On one hand, Janet Yellen is a highly trained economist who understands the Joe Biden spending bonanza could be a recipe for economic disaster.
But as Treasury Secretary, she is also the captain of the Biden economic team, downplaying inflationary fears and cheerleading the big-budget bills. The schizophrenic nature of Yellen’s role inside the White House played out earlier this week with a rare public dissention from official administration economic talking points. Wittingly or not, the Treasury Secretary signaled to the American public that Biden’s spending blitz of $2 trillion here, and another $5 trillion there, has the potential to backfire and send the economy back into recession.
It began early Tuesday, when Yellen apparently forgot she was no longer President Obama’s Fed chair, with a shield of at least quasi independence. At a conference hosted by the Atlantic magazine she conceded something glaring obvious to someone who had just taken Econ 101, much less earning a PhD: “It may be that interest rates will have to rise somewhat to make sure that our economy doesn’t overheat . . .” That is, unlike what happened when Obama pushed through a huge stimulus package in the aftermath of the 2008 financial crisis, Biden wants to spend countless trillions at a time when the US economy is in full post-COVID recovery mode.
Too much money chasing too few goods means we could find ourselves in the same position as the late 1970s, with hyperinflation. As Yellen well knows, inflation is a massive tax increase on working people and it almost always leads to a recession as the Fed cranks up interest rates to slow down the economy.
The Fed, of course, could sit on its hands and do nothing, but bond market won’t. Traders will sell bonds because they’re a lousy inflation hedge. Spiking yields on the 10-year and 30-bonds (which move in opposite direction from prices) will spread to interest rates on credit cards, mortgages and business loans.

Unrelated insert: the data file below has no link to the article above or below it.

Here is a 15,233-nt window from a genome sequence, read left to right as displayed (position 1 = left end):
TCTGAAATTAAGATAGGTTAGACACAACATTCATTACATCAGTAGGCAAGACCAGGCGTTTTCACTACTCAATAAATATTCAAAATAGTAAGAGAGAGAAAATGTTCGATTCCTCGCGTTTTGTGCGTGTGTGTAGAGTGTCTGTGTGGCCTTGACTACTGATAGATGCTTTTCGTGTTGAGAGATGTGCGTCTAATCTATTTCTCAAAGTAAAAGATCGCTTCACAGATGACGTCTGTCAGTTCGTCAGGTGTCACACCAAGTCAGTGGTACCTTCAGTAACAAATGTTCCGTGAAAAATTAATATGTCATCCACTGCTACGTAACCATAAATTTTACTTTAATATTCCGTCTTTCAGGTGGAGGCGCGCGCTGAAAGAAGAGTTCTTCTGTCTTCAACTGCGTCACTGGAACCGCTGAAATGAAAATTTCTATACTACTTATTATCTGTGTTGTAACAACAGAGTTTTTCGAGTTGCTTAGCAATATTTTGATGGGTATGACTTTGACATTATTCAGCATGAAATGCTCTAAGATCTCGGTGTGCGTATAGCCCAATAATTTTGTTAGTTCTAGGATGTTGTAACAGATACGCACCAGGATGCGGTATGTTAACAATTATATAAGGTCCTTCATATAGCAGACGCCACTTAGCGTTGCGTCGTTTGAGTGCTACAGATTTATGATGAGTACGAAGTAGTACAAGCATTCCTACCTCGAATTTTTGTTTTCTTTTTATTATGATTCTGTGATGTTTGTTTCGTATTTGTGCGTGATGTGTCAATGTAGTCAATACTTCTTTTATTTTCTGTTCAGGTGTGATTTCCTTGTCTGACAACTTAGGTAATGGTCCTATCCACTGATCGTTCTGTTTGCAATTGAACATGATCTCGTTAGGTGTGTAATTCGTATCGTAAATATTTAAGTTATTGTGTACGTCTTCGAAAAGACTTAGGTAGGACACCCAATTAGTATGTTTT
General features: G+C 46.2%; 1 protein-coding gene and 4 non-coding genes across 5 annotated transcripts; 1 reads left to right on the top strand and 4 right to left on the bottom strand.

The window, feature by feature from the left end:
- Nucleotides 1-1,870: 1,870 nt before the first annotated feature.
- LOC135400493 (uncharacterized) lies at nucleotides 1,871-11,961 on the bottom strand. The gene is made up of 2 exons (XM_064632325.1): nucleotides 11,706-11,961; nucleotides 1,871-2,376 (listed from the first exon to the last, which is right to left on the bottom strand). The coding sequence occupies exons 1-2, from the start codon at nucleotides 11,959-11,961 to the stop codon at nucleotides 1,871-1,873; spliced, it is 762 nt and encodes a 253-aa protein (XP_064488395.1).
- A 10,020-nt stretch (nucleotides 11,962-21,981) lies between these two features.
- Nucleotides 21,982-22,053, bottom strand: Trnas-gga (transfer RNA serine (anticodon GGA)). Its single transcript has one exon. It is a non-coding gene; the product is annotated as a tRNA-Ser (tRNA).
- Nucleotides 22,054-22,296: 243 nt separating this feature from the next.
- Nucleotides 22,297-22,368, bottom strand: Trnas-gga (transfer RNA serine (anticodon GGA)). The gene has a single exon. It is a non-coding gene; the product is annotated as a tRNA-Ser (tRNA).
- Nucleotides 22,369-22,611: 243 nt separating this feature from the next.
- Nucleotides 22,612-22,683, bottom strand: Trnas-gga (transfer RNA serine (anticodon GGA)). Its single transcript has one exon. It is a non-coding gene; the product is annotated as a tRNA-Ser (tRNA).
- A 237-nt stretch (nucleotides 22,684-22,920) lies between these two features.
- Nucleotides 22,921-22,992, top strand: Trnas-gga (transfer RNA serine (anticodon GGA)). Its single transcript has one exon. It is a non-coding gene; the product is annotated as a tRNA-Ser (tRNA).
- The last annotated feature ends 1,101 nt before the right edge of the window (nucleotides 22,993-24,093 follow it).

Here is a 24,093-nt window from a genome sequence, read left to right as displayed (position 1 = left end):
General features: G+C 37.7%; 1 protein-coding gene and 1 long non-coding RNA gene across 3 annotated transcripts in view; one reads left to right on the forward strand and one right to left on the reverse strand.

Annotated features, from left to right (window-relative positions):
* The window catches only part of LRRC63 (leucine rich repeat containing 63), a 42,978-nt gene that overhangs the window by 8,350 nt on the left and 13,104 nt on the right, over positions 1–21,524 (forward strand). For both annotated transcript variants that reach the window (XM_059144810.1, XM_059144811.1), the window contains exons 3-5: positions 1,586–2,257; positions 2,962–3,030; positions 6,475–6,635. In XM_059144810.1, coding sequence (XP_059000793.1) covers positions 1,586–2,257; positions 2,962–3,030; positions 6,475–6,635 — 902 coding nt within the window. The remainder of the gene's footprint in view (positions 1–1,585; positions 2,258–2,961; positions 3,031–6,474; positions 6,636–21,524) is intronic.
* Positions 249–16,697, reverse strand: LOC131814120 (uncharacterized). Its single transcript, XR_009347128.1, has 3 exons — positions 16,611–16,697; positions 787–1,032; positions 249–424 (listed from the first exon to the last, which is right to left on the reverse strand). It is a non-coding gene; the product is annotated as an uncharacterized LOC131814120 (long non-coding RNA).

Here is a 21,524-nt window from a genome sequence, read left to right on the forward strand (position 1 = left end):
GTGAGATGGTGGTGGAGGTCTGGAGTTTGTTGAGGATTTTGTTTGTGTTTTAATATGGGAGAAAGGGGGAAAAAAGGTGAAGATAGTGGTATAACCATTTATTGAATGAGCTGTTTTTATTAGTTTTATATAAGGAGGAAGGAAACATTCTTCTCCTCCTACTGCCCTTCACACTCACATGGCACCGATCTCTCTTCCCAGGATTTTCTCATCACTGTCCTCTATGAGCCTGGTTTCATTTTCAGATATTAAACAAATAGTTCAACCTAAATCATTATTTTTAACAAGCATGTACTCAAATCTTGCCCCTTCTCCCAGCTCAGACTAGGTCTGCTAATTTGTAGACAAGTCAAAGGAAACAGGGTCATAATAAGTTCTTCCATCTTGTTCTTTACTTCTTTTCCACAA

When it becomes more expensive for businesses and consumers to borrow, the economy slows and you can forget that annualized 6.4 percent GDP rate we had in the first quarter. Depending on just how much rates rise, the economy could fall back into a recession.
Of course, it is not Yellen’s job to control the money supply and interest rates. That’s up to Fed chair Jerome Powell. But if Yellen has Powell’s back, it will be easier for the Fed chair to pre-emptively move and raise rates to prevent any major inflationary impact from Biden’s spending spree.
At least that was the interpretation of the markets. Stocks tanked more than 300 points following Yellen’s remarks at the morning conference. They would have kept going south if Yellen didn’t flip-flop just a bit later, this time at a Wall Street Journal conference, where she adopted the White House line on the spending.
Sounding more like Jen Psaki than a former Fed chair, Yellen then said that she doesn’t “think there’s going to be an inflationary problem” and that she really wasn’t predicting doom and gloom earlier in the day.
OK, and I have a bridge in Brooklyn to sell you.
The good news from Yellen’s about face is that stocks recovered and extended their rally through Wednesday.
The bad news: The administration continues to hide the obvious potential long-term damage of its spending extravagance that even its own people are seeing as a real possibility.
You can only guess why Yellen backtracked. Mine is that as she was busy conference hopping, someone in the White House told her the markets were falling and she better put the genie back in the bottle. Remember, the White House game plan is to spend as much money as they can to hopefully prevent the GOP from controlling the House and the Senate during the 2022 midterms.
So what’s a little inflation in the short-term?
Too bad Yellen caved — Americans could use someone to state the obvious: A little inflation usually turns into something bigger and more dangerous. And Biden may be spending us back into recession.